Pawlenty not done with politics just yetby Tom Scheck, Minnesota Public Radio
St. Paul, Minn. — Former Gov. Tim Pawlenty jokes that he has a lot more time on his hands now that he's not running for president.
Since he dropped out of the race for the Republican nomination in August, Pawlenty has been looking for work. He doubts he will make another run for president.
"That would be highly unlikely," said Pawlenty, who gave a wide-ranging interview to MPR News on Tuesday. "Time marches on, and if you look at the Republican Party there is a lot of great next-generation talent coming up."
Pawlenty, who appeared much more relaxed than in his final year as governor and his time on the campaign trail, said he dropped his bid for the White House because he ran out of money.
But he doesn't plan to completely avoid presidential politics. Pawlenty said he will actively campaign for Mitt Romney, who is among the leading contenders for the Republican presidential nomination.
Pawlenty, who endorsed Romney last month, said the former Massachusetts governor is the most qualified among those running. He also told reporters that he was excited to hear that New Jersey Gov. Chris Christie is backing Romney's campaign. Christie recently announced that he will not run for president.
The New Jersey governor's announcement came just hours before the Republican presidential candidates appear at Dartmouth College in New Hampshire for their seventh debate.
"Probably the most valuable endorsement around the country right now is Chris Christie's," Pawlenty said. "So for Gov. Romney to get Chris Christie's endorsement I think is a major boost to his campaign, and will send a signal across the conservative spectrum [to] tea party types, fiscal conservatives and others that it's time to consolidate around Gov. Romney."
Pawlenty also discounted talk that U.S. Rep. Michele Bachmann's entry into the Republican presidential contest played a role in his political demise. He said the fact that both he and Bachmann are from Minnesota had little to do with his failure to gain traction in the campaign.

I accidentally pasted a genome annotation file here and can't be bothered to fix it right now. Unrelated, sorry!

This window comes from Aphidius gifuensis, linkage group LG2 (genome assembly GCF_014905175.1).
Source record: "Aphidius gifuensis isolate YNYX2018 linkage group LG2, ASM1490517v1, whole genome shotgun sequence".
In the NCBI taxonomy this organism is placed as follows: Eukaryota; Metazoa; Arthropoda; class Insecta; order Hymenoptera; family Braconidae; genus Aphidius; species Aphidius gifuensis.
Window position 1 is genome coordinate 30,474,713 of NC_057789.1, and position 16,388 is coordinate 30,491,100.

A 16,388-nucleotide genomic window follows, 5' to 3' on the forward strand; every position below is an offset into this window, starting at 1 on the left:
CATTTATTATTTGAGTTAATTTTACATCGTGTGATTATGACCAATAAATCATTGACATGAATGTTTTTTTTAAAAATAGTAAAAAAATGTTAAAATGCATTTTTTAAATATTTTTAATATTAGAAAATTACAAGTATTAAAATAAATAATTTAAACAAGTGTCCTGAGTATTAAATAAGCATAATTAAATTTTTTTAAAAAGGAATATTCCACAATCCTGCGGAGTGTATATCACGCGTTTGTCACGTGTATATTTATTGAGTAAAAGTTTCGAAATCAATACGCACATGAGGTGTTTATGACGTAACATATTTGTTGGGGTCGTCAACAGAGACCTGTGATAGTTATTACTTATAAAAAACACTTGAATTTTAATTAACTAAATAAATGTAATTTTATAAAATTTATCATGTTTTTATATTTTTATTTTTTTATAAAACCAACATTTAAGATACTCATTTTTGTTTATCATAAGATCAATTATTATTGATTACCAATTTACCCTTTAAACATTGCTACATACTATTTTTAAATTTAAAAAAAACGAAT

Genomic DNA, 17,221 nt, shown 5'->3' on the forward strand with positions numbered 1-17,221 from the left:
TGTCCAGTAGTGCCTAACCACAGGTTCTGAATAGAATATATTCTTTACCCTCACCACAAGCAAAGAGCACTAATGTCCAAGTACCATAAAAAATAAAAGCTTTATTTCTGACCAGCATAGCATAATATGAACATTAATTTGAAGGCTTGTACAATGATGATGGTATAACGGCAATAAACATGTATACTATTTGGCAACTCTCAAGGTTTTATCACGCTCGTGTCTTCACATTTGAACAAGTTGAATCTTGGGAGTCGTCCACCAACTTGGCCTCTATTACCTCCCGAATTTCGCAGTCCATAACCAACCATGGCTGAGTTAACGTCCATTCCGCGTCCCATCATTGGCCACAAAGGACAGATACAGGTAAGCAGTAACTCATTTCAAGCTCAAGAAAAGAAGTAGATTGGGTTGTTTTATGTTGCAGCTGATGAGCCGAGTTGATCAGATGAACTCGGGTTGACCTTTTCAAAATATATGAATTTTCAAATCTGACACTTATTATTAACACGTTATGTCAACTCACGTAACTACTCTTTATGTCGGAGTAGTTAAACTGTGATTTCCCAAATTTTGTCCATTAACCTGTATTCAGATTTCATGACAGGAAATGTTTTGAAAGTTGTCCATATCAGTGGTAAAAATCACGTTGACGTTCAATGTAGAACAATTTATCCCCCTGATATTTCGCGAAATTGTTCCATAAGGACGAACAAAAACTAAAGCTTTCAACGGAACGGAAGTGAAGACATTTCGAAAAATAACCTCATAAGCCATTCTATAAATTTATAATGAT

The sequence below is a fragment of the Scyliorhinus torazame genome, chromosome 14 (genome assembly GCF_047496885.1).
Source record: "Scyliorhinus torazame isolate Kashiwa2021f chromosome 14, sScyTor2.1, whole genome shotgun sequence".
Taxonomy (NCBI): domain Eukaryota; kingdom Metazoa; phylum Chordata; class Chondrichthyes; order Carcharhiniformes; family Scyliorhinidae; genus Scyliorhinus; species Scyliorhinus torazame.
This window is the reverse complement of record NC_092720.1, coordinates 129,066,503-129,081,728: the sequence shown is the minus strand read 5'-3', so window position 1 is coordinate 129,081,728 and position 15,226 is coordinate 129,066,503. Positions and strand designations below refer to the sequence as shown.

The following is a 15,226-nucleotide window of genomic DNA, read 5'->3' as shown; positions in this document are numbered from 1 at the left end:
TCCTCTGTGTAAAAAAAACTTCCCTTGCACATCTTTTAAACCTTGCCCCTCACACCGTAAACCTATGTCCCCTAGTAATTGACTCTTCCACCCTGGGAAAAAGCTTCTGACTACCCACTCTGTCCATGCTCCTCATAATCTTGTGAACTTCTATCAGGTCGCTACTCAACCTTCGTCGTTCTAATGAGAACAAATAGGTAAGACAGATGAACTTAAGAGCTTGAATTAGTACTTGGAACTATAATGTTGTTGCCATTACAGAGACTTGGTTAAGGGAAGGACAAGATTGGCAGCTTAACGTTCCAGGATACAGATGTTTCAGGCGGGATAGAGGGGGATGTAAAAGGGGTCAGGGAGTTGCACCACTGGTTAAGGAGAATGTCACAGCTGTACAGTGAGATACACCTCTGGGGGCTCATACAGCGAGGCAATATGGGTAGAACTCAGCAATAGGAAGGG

"People are suggesting that there is some big conflict between me and Congresswoman Bachmann," Pawlenty said. "There isn't. I had some differences with policy with her in debates. She's served admirably in Congress. She's served well in Congress. She's been there a respectable amount of time and I think she's qualified to be president."
Pawlenty admitted that he made a few tactical errors during his White House run. He said the campaign spent too much time and money focusing on Iowa's Straw Poll, and acknowledged that he may have listened too closely to his consultants and didn't rely on his political instincts.
Pawlenty also said he's growing concerned that party stalwarts, the media and the public are becoming too focused on crazy statements and not enough on substance.
"Eisenhower warned of the military-industrial complex," he said. "There is a political, entertainment and media complex that has developed, where politics and news and entertainment are fusing together in a way that is starting to mimic cartoons in a way, or reality TV."
Pawlenty said he isn't interested in challenging Democratic U.S. Sen. Amy Klobuchar in 2012. But he wouldn't take any other options off the table, among them another run for governor or a challenge to Minnesota's other U.S. senator, Democrat Al Franken, in 2014.
"I don't know what the future holds and beyond what I've just described, I haven't ruled anything in or out," Pawlenty said.
The former governor also told reporters that he watched the state's government shutdown in July with great interest. He said the shutdown is a signal that the two parties are at loggerheads over the best direction for the country.
Pawlenty said one-party political rule may be the only way the state and nation can get moving again.
- All Things Considered, 10/11/2011, 5:20 p.m.